It was the best of times, it was the worst of times…it was the sibling relationship during quarantine. My daughter spent last Saturday night at her aunt’s house, and while my husband and I enjoyed a peaceful night with our son, it dawned on me: it’s not my children who have been sucking up all the oxygen in our house, it’s their relationship.

I’m grateful my children have each other at a time when they have no one else. But because they have no one else, they’ve pinned all their hopes and dreams and frustrations and jealousies on one another. Everything they’ve always done is now executed with a new level of intensity. They tear into each other over the smallest offenses (“Stop whistling!” “Stop looking at me!” “I can’t sit hit here because your feet smell!”), only it escalates into poking and clawing and just-plain-mean yelling, like they haven’t done since they were much younger. If I separate them (“This house may be small, but there is enough room for you to spread out”), they’re back together again before I can get down the stairs. Only, suddenly, they’re curled up in a teeny tiny fort of their own design, a tangle of limbs impossible to tell where one stops and the other begins, giggling and scheming and reveling in the giant mess they’ve strewn across the upstairs.

Four whole hours before my daughter was scheduled to come home from her sleepover last weekend, my son was already watching for her from the window.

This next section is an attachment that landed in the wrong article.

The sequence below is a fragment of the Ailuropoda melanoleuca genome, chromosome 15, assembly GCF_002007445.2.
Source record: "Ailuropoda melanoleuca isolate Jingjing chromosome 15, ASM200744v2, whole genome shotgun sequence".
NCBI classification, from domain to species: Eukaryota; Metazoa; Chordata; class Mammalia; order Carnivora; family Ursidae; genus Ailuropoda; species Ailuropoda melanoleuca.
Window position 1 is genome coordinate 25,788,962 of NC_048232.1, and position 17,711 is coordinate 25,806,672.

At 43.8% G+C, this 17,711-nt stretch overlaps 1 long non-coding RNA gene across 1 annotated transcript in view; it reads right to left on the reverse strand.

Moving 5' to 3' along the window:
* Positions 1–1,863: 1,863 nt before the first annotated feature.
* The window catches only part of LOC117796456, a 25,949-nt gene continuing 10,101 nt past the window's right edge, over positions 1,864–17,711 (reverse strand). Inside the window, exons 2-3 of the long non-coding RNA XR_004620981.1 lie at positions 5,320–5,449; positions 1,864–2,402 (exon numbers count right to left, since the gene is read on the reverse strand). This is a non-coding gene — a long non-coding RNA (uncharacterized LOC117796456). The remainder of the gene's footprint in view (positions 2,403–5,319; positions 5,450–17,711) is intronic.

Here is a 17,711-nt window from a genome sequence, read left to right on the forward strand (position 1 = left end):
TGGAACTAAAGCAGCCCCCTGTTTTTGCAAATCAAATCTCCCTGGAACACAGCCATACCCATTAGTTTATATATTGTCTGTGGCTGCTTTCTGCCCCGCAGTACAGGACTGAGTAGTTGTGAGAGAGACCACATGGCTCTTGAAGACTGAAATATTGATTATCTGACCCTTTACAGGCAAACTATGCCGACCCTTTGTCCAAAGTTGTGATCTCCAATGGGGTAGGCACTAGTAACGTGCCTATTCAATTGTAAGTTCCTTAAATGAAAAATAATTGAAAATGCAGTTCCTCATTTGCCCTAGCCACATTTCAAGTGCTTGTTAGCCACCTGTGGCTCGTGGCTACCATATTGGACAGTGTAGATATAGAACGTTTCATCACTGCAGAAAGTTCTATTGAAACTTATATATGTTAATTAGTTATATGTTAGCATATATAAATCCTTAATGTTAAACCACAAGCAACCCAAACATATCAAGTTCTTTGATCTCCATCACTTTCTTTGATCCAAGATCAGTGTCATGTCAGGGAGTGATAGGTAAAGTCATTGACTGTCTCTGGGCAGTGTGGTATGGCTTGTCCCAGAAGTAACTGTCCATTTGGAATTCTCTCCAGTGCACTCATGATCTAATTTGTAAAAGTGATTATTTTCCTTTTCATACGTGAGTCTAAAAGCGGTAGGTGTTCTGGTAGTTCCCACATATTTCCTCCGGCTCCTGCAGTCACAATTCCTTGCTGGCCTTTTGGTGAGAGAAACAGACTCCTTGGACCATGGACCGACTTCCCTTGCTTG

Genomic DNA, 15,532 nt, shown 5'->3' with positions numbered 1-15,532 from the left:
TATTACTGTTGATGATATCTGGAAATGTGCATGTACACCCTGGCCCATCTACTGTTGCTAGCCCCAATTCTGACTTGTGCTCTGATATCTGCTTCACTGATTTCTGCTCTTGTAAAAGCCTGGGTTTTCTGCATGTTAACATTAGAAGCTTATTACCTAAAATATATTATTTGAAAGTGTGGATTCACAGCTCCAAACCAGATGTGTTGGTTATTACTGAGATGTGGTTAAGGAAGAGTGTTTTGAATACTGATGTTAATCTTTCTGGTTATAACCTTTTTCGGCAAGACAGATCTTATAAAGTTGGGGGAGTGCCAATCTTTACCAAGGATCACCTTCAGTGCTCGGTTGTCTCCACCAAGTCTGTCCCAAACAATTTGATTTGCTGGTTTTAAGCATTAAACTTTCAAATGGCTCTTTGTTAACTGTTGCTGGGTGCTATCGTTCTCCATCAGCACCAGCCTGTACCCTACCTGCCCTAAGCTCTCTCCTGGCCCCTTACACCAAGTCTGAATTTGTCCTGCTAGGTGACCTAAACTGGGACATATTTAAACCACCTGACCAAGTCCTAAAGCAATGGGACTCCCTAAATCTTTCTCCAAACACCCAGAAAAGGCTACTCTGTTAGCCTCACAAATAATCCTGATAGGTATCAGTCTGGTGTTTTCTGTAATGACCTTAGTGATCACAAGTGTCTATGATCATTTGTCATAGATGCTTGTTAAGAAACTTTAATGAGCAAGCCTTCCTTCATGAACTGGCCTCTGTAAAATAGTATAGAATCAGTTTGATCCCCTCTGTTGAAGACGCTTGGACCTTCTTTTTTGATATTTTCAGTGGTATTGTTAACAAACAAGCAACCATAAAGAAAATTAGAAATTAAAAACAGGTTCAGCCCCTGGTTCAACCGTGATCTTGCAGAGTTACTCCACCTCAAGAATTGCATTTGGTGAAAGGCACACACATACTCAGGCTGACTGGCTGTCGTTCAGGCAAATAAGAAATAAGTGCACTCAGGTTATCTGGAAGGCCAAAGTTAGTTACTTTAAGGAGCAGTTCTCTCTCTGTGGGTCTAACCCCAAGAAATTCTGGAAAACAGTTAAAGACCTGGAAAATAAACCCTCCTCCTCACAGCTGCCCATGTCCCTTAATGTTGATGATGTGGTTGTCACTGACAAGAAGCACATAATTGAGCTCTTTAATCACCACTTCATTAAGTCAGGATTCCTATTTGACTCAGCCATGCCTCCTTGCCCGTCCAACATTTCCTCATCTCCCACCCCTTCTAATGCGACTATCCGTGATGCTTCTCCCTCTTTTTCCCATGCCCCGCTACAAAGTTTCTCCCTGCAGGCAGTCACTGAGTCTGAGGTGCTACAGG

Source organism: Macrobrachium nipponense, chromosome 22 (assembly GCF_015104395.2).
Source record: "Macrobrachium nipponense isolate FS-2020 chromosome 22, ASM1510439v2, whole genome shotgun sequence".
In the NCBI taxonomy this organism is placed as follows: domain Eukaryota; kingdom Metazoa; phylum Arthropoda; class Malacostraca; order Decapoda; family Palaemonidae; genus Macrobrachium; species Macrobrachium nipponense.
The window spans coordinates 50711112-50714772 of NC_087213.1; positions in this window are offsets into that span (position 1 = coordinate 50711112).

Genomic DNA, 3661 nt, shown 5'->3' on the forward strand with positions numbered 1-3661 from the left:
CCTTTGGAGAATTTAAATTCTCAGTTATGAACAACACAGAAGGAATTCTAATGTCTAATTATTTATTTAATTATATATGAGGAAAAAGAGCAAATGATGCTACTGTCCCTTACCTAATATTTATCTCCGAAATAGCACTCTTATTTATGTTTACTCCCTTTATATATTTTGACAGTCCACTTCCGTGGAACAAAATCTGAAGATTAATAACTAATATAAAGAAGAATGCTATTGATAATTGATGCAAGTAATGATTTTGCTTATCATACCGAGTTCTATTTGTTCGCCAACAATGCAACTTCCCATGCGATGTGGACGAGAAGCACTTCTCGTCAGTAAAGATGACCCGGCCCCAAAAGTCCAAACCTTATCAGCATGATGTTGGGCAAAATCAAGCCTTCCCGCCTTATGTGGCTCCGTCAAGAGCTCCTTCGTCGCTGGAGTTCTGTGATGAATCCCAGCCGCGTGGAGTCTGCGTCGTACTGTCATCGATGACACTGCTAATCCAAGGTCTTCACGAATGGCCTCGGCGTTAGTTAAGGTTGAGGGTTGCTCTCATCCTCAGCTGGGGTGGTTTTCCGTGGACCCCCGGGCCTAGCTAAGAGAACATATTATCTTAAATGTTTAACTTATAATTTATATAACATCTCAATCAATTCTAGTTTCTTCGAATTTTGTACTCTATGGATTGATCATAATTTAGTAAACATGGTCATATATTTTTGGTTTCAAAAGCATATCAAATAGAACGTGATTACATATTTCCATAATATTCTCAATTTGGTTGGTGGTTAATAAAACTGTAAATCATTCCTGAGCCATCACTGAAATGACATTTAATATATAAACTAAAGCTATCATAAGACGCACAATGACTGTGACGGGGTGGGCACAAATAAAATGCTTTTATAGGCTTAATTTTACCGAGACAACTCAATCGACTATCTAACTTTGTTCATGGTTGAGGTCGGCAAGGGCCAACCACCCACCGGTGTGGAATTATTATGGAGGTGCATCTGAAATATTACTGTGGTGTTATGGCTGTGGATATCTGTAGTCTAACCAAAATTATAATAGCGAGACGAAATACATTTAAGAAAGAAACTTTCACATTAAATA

The only thing that could make this current state of affairs any more intense would be an elevator button. If there is one small consolation to not being able to go places right now, it’s that we can at least avoid the universal sibling fight over who gets to push the elevator button. There has never been a harmonious moment of siblinghood that wasn’t ruined by a gosh darn elevator button.

Lest we forget about life with elevator buttons, Minh Lê and Dan Santat have teamed up to create a comics-inspired picture book to remind us. And yet, Lift (Ages 4-8) isn’t about ordinary elevator buttons. Well, at first it is. But then that button becomes something magical. Something illuminating and insightful and spectacularly fun. Something which drives siblings apart—but then brings them back together, united in a common purpose. All without leaving the house.